The resulting set of 11 drawings follows National Park Service standards. Students revised and then printed the CAD-based information and then rendered directly on Mylar sheets, splicing revisions when necessary, and producing archival-quality final drawings.(Figure 2) Yet, there were seemingly minor administrative factors that affected aspects of the drawing process. No HALS title block existed, so students had to develop one for approval by our local National Park Service liaison, Thomas Keohan, before setting any ink on the page. Moreover, the three-block length of the park required using the 34 x 44 inch mega sheets, which in turn dictated decisions about the scale of the drawings and the associated sections. The choice of a scale of 1 inch = 10 feet made it difficult to depict the variations in surface finishes and details but allowed for the spatial reading critical to understanding the park. In retrospect, perhaps the sections called for a layout counter to the traditional format: A "butterfly layout" set directly in relationship to the plan might have better shown the conditions unique to the shifts in elevation and differences longitudinally.
Figure 2. This ink-on-Mylar drawing by Sebastian Wielogorski is in a preliminary stage of production. (Courtesy of the author.)
The sheets also include details and a unique component of analytical drawings reflecting how the park worked. The historical report and photographs complement the drawing set. The 75 large-format black-and-white photographs include some bird's-eye views from adjacent buildings that capture the park's spatial layout, planting, and circulation system. The photographs also provide sequenced views moving through the park and multiple shots of the three fountains.(Figure 3) Additional graphics are contained in numerous slides and field photos, both conventional film and digital, which will go to the Library of Congress as supporting documentation, along with the field measurements. These supplemental materials, referred to as "field notes," remain linked to the specific recording project for which they were produced.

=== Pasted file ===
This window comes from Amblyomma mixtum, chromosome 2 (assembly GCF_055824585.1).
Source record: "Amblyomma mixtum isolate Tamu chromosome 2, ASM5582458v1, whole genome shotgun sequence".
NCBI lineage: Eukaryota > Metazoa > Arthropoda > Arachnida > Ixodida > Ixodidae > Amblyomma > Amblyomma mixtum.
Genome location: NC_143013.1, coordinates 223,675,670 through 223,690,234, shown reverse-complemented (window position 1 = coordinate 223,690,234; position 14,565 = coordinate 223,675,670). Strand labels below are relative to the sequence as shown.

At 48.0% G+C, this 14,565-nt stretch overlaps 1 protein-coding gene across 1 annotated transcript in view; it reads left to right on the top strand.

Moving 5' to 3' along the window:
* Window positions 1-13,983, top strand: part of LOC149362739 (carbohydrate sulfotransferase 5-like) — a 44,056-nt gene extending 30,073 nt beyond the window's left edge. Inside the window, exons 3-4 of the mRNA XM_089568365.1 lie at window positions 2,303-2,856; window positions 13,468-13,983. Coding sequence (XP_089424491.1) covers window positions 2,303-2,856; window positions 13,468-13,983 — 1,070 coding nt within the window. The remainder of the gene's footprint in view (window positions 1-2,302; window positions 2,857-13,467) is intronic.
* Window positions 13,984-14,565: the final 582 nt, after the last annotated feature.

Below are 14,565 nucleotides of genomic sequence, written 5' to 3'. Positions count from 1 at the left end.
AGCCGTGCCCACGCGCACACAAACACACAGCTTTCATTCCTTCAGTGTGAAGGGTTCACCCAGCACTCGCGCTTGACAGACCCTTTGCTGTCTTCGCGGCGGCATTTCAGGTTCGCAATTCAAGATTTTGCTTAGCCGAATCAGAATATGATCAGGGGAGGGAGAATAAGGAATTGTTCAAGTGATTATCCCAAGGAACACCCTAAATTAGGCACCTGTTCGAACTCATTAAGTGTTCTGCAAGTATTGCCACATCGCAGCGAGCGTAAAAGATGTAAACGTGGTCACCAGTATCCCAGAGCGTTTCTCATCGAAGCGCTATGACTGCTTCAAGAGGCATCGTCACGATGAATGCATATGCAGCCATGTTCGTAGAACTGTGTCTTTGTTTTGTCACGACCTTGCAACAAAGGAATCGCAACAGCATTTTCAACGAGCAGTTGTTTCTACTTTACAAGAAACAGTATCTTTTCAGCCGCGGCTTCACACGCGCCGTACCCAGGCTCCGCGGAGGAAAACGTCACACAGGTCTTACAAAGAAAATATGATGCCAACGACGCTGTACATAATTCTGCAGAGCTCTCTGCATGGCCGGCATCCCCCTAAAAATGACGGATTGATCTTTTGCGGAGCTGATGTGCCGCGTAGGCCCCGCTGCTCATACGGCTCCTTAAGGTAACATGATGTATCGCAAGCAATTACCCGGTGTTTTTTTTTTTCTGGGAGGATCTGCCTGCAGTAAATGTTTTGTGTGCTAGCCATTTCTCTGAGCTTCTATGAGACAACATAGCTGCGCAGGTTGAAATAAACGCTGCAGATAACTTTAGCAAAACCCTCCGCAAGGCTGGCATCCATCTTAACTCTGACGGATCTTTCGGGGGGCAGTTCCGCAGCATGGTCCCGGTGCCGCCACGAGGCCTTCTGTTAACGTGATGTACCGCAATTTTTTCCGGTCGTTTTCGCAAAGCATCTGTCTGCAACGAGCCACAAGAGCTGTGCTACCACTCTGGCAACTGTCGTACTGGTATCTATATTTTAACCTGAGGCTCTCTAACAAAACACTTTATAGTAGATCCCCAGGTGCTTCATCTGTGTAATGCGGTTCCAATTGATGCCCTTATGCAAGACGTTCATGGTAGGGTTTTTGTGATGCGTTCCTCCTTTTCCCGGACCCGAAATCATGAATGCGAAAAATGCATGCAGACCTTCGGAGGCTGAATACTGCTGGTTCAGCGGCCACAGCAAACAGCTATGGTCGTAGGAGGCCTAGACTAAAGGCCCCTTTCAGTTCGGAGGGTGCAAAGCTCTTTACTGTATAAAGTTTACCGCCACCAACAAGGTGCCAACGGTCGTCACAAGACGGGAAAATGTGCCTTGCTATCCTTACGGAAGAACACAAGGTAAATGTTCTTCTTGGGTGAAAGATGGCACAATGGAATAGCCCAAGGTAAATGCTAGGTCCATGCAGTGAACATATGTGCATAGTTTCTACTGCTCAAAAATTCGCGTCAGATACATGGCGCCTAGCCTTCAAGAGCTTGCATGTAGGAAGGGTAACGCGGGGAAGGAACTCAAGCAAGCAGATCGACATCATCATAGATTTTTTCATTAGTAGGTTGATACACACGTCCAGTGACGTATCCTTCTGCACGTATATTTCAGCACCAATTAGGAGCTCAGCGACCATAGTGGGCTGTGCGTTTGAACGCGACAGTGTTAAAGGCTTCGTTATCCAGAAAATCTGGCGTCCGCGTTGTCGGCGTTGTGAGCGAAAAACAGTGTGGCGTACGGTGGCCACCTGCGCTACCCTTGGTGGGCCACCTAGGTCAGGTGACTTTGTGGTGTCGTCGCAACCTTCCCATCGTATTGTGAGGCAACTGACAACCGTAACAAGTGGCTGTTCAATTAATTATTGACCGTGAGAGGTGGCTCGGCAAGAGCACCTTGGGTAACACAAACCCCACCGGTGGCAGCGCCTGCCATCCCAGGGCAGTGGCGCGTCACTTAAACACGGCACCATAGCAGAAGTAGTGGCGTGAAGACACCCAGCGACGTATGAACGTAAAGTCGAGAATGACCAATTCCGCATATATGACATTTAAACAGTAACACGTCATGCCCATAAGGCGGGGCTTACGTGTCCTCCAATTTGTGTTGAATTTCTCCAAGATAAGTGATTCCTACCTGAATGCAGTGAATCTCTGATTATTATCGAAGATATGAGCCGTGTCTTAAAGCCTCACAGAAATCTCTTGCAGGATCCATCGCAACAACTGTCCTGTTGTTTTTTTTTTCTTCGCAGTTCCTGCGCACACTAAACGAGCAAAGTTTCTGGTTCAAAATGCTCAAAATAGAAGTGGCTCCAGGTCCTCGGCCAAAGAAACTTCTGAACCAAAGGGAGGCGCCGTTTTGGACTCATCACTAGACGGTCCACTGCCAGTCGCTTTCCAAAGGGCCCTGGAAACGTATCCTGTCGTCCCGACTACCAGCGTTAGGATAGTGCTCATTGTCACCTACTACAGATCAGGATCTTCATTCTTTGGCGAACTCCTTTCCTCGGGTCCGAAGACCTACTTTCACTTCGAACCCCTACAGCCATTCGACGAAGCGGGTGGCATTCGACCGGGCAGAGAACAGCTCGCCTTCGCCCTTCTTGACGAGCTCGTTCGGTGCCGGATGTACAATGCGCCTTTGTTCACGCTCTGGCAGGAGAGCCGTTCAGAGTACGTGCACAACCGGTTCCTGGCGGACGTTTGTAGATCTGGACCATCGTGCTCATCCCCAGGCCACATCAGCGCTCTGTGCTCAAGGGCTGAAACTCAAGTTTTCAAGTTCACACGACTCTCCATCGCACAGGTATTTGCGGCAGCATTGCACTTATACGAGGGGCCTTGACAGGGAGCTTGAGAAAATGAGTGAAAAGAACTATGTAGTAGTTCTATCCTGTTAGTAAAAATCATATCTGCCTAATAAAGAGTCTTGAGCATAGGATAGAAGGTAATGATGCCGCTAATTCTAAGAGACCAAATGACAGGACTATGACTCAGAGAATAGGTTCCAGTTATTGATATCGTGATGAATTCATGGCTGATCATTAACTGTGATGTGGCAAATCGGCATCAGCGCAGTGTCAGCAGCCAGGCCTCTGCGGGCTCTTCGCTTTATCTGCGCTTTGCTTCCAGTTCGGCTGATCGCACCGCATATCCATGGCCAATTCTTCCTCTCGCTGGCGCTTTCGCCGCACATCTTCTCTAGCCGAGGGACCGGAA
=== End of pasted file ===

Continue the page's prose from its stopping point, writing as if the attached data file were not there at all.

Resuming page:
Figure 3. These HALS photographs by Gifford Ewing show the fountain in block one of Skyline Park. (Courtesy of the author.)
At the onset of this project, the HALS guidelines were largely untested, and in some cases, undefined. Although similarities pervade HALS drawings and those produced for the Historic American Buildings Survey and the Historic American Engineering Record, and general conventions hold true for Skyline, some decisions were ad hoc. Plant materials, for example, need specific attention in all HALS projects. They posed a challenge in Skyline Park because the condition of the planting was the most degraded aspect of the site at the time of documentation. What are the best ways to reflect overgrowth, decline, and absence, or to distinguish and render the various species? For Skyline, how should the conditions in the field be shown, such as bare patches of dirt instead of grass, and trees that were either dead, cut to stumps, or in need of pruning?
Ultimately, the basic differences in tree species were rendered, but it proved difficult to draw the specific conditional qualities of each tree in situ. This situation was mitigated by a document placed into the field notes: A thorough spreadsheet of the trees (each numbered) recording species, caliper, height, and condition. The documentation also includes a video capturing the experiences of the landscape, conveying movement through space, the activation of the space with people and water, the play of light and shadow, and peripheral sound. These aspects were all critical to Halprin's design approach.